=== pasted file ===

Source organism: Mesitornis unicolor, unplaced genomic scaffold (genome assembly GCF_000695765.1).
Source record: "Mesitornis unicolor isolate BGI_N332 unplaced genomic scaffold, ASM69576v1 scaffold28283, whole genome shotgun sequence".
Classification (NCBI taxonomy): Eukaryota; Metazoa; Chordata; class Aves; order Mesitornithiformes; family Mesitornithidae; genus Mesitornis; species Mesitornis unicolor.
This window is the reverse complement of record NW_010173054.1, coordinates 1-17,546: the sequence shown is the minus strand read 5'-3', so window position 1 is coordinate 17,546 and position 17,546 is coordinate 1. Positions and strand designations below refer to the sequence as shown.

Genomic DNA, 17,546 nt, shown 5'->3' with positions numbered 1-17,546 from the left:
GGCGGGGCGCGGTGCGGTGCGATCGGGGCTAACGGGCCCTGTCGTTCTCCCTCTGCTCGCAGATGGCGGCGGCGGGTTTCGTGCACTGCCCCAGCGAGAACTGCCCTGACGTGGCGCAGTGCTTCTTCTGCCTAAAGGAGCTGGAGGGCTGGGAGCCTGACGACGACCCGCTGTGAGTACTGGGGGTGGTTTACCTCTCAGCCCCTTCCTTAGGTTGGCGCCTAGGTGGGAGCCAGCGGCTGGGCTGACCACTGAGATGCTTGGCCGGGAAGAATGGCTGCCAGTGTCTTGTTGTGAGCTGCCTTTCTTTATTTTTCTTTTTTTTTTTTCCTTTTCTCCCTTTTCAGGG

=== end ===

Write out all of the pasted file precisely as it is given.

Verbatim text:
Source organism: Mesitornis unicolor, unplaced genomic scaffold (genome assembly GCF_000695765.1).
Source record: "Mesitornis unicolor isolate BGI_N332 unplaced genomic scaffold, ASM69576v1 scaffold28283, whole genome shotgun sequence".
Classification (NCBI taxonomy): Eukaryota; Metazoa; Chordata; class Aves; order Mesitornithiformes; family Mesitornithidae; genus Mesitornis; species Mesitornis unicolor.
This window is the reverse complement of record NW_010173054.1, coordinates 1-17,546: the sequence shown is the minus strand read 5'-3', so window position 1 is coordinate 17,546 and position 17,546 is coordinate 1. Positions and strand designations below refer to the sequence as shown.

Genomic DNA, 17,546 nt, shown 5'->3' with positions numbered 1-17,546 from the left:
GGCGGGGCGCGGTGCGGTGCGATCGGGGCTAACGGGCCCTGTCGTTCTCCCTCTGCTCGCAGATGGCGGCGGCGGGTTTCGTGCACTGCCCCAGCGAGAACTGCCCTGACGTGGCGCAGTGCTTCTTCTGCCTAAAGGAGCTGGAGGGCTGGGAGCCTGACGACGACCCGCTGTGAGTACTGGGGGTGGTTTACCTCTCAGCCCCTTCCTTAGGTTGGCGCCTAGGTGGGAGCCAGCGGCTGGGCTGACCACTGAGATGCTTGGCCGGGAAGAATGGCTGCCAGTGTCTTGTTGTGAGCTGCCTTTCTTTATTTTTCTTTTTTTTTTTTCCTTTTCTCCCTTTTCAGGG